http://www.theaustralian.com.au/news/nation/jessica-watson-sets-foot-on-dry-land-after-epic-adventure/story-e6frg6nf-1225867150392


Again if one is interested you can click on this link and you will be taken to Jessica’s blog which she posted quite often during her voyage.


http://www.jessicawatson.com.au/_blog/Official_Jessica_Watson_Blog/



Friday, March 26, 2010

Amelia Earhart - First Woman To Fly Around The World


A few months ago I went to see a movie called "Amelia”. This was a 2009 dramatized biographical film of the life of Amelia Earhart, starring Hilary Swank as Amelia Earhart along with a cast that includes Richard Gere (who played George P. Putnam her to be husband), Christopher Eccleston (who played Fred Noonan, her navigator) and Ewan McGregor (who played Gene Vidal, her lover). I quite enjoyed the film and it has just come out on DVD, so I have purchased the DVD. The film received quite a lot of negative reviews, but nevertheless I recommend it.

After viewing the film again I thought I’d do a post on Amelia. My post is a condensed version of her life. Naturally there is a wealth of information on the internet. I’m also going to include a trailer from the film, and also another video clip of a newsreel about her life (this film clip only goes 1.36 minutes).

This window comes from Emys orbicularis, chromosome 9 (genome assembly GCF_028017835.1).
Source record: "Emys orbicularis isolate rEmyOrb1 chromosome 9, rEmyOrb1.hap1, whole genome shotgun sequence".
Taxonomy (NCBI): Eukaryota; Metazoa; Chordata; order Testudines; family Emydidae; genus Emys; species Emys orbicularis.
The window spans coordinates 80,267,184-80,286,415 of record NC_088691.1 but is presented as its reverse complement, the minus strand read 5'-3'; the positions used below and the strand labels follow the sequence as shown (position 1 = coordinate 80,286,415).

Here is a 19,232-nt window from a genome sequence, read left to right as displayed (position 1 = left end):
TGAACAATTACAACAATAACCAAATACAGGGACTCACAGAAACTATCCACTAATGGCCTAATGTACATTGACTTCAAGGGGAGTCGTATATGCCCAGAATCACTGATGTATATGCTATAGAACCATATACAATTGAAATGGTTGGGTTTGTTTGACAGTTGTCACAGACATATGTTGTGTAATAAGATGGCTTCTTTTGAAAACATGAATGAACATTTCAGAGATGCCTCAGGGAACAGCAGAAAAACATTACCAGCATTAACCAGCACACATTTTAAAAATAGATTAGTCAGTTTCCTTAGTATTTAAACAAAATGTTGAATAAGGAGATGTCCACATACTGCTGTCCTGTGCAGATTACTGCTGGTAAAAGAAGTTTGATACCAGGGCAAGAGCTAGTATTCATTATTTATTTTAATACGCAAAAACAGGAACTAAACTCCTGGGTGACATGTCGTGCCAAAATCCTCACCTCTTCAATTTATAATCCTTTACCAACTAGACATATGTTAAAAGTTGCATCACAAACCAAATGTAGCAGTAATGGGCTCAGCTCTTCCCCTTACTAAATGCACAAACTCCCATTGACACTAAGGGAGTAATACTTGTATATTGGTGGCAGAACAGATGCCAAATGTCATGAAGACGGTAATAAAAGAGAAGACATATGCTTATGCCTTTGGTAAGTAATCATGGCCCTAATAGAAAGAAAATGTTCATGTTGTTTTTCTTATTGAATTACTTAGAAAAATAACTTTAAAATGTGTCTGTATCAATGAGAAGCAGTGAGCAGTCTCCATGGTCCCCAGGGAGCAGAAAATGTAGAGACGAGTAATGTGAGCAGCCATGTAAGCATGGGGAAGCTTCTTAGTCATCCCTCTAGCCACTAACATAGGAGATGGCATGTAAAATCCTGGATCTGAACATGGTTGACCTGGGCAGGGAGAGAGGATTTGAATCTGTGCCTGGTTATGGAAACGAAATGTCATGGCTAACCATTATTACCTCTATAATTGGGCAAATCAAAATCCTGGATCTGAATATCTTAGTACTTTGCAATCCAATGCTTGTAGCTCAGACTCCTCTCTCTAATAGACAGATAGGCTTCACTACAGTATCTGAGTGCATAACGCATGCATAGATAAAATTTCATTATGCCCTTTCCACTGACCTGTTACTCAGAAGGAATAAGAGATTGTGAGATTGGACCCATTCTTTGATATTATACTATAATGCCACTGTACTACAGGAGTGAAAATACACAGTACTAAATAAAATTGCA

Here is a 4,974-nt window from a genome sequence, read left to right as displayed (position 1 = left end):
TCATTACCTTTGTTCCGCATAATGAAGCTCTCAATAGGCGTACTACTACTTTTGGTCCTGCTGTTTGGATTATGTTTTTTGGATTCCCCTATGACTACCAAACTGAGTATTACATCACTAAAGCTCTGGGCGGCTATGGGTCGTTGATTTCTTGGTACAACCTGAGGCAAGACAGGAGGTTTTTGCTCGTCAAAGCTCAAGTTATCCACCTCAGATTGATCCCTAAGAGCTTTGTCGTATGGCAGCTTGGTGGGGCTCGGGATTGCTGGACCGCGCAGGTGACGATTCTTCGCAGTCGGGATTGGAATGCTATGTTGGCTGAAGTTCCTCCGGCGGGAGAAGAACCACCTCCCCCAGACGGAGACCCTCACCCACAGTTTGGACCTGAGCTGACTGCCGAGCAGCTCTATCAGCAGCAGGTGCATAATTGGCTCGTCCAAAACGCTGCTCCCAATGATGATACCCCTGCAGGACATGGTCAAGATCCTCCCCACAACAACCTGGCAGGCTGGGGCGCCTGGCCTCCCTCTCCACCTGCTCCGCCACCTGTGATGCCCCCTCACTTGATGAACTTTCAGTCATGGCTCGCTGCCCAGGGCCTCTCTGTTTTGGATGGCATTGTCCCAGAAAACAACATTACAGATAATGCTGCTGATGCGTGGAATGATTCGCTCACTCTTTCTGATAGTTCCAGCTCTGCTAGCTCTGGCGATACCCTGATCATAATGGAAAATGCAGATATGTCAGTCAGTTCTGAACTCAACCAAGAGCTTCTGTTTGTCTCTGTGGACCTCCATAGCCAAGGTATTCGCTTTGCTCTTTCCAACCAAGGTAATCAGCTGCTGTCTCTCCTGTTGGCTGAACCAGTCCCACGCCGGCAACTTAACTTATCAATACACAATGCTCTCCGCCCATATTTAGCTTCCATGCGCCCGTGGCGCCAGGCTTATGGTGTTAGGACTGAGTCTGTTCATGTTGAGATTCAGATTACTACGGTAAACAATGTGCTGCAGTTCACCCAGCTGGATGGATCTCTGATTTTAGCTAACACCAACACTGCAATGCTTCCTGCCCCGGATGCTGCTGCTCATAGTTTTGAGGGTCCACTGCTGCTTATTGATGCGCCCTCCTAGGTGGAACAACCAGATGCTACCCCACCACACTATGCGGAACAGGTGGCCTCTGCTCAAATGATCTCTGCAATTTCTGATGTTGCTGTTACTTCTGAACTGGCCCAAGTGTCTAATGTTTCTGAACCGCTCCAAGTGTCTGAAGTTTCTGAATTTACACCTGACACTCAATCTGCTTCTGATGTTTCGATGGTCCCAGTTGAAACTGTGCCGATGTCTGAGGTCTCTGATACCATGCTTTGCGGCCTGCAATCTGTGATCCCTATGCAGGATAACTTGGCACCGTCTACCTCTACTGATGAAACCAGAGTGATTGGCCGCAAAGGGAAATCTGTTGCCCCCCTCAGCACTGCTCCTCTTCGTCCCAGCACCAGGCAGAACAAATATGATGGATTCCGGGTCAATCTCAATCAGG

video

Amelia Earhart the world's most famous female aviator disappeared in 1937, as she attempted to become the first woman to fly around the world. With her navigator, Fred Noonan, her Lockheed Electra, Amelia was last heard from about 100 miles from the tiny Pacific atoll, Howland Island on July 2, 1937. President Roosevelt authorized an immediate search; no trace was ever found. Over the years, the disappearance of Amelia Earhart has spawned almost as many conspiracy theories as the Lindbergh kidnapping and the Kennedy Assassination.

Amelia Earhart was born on July 24, 1897 in Kansas, the daughter of Edwin and Amy Earhart. At the age of three, she was sent to live with her grandmother.

She took her first ride in an airplane in 1920. After her flight with barnstormer Frank Hawks, she said "As soon as we left the ground, I knew I myself had to fly." Indeed, within a few days, she took her first flying lesson, in a Curtiss JN-4 Jenny. Six months later, she bought her own airplane, a yellow Kinner Airster, that she dubbed "The Canary." Amelia was not a naturally gifted pilot, but she persevered, built up her flying time, and even broke the woman's altitude record in 1922.






















She became the first woman to fly across the
Atlantic on June 18-19, 1928. The flight was the brainchild of Amy Guest, a wealthy, aristocratic American expatriate living in London. Aware of the huge publicity that would accrue to the first woman to fly the Atlantic, the 55 year old Mrs. Guest had purchased a Fokker F7 trimotor from Commander Richard Byrd, to make the flight herself. Her family objected, and she relented, as long as the "right sort" of woman could make the flight. The "right sort" would take a good picture, be well-educated, and not be a publicity-seeking gold-digger. The Guest family hired George Putnam, a New York publicist who had promoted Lindbergh's book We, to look for a suitable women pilot. He selected the little-known Amelia Earhart, and introduced her as "Lady Lindy".